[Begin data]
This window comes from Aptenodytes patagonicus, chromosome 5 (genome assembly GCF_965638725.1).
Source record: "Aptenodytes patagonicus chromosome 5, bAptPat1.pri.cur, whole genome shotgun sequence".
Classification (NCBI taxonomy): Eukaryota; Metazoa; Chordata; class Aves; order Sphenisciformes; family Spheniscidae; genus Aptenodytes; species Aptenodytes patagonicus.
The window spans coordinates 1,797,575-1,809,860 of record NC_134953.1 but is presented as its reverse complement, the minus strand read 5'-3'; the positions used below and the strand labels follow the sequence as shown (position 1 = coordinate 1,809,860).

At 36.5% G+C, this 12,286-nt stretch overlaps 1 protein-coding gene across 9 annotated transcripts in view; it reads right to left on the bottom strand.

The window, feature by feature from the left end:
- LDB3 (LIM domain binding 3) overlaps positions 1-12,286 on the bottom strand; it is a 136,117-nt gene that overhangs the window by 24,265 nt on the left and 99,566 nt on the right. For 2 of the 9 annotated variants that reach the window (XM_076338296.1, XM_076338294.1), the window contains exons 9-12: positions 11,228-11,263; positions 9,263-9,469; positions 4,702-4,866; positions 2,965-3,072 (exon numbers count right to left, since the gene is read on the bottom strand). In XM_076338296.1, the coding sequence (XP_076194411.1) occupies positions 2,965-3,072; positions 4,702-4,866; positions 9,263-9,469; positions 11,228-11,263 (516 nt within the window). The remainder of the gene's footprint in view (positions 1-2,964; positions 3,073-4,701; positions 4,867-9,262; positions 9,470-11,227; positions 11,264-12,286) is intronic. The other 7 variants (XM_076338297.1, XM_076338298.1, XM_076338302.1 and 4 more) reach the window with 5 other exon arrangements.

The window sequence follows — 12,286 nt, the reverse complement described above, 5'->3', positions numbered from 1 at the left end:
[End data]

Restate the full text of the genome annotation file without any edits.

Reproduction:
This window comes from Aptenodytes patagonicus, chromosome 5 (genome assembly GCF_965638725.1).
Source record: "Aptenodytes patagonicus chromosome 5, bAptPat1.pri.cur, whole genome shotgun sequence".
Classification (NCBI taxonomy): Eukaryota; Metazoa; Chordata; class Aves; order Sphenisciformes; family Spheniscidae; genus Aptenodytes; species Aptenodytes patagonicus.
The window spans coordinates 1,797,575-1,809,860 of record NC_134953.1 but is presented as its reverse complement, the minus strand read 5'-3'; the positions used below and the strand labels follow the sequence as shown (position 1 = coordinate 1,809,860).

At 36.5% G+C, this 12,286-nt stretch overlaps 1 protein-coding gene across 9 annotated transcripts in view; it reads right to left on the bottom strand.

The window, feature by feature from the left end:
- LDB3 (LIM domain binding 3) overlaps positions 1-12,286 on the bottom strand; it is a 136,117-nt gene that overhangs the window by 24,265 nt on the left and 99,566 nt on the right. For 2 of the 9 annotated variants that reach the window (XM_076338296.1, XM_076338294.1), the window contains exons 9-12: positions 11,228-11,263; positions 9,263-9,469; positions 4,702-4,866; positions 2,965-3,072 (exon numbers count right to left, since the gene is read on the bottom strand). In XM_076338296.1, the coding sequence (XP_076194411.1) occupies positions 2,965-3,072; positions 4,702-4,866; positions 9,263-9,469; positions 11,228-11,263 (516 nt within the window). The remainder of the gene's footprint in view (positions 1-2,964; positions 3,073-4,701; positions 4,867-9,262; positions 9,470-11,227; positions 11,264-12,286) is intronic. The other 7 variants (XM_076338297.1, XM_076338298.1, XM_076338302.1 and 4 more) reach the window with 5 other exon arrangements.

The window sequence follows — 12,286 nt, the reverse complement described above, 5'->3', positions numbered from 1 at the left end: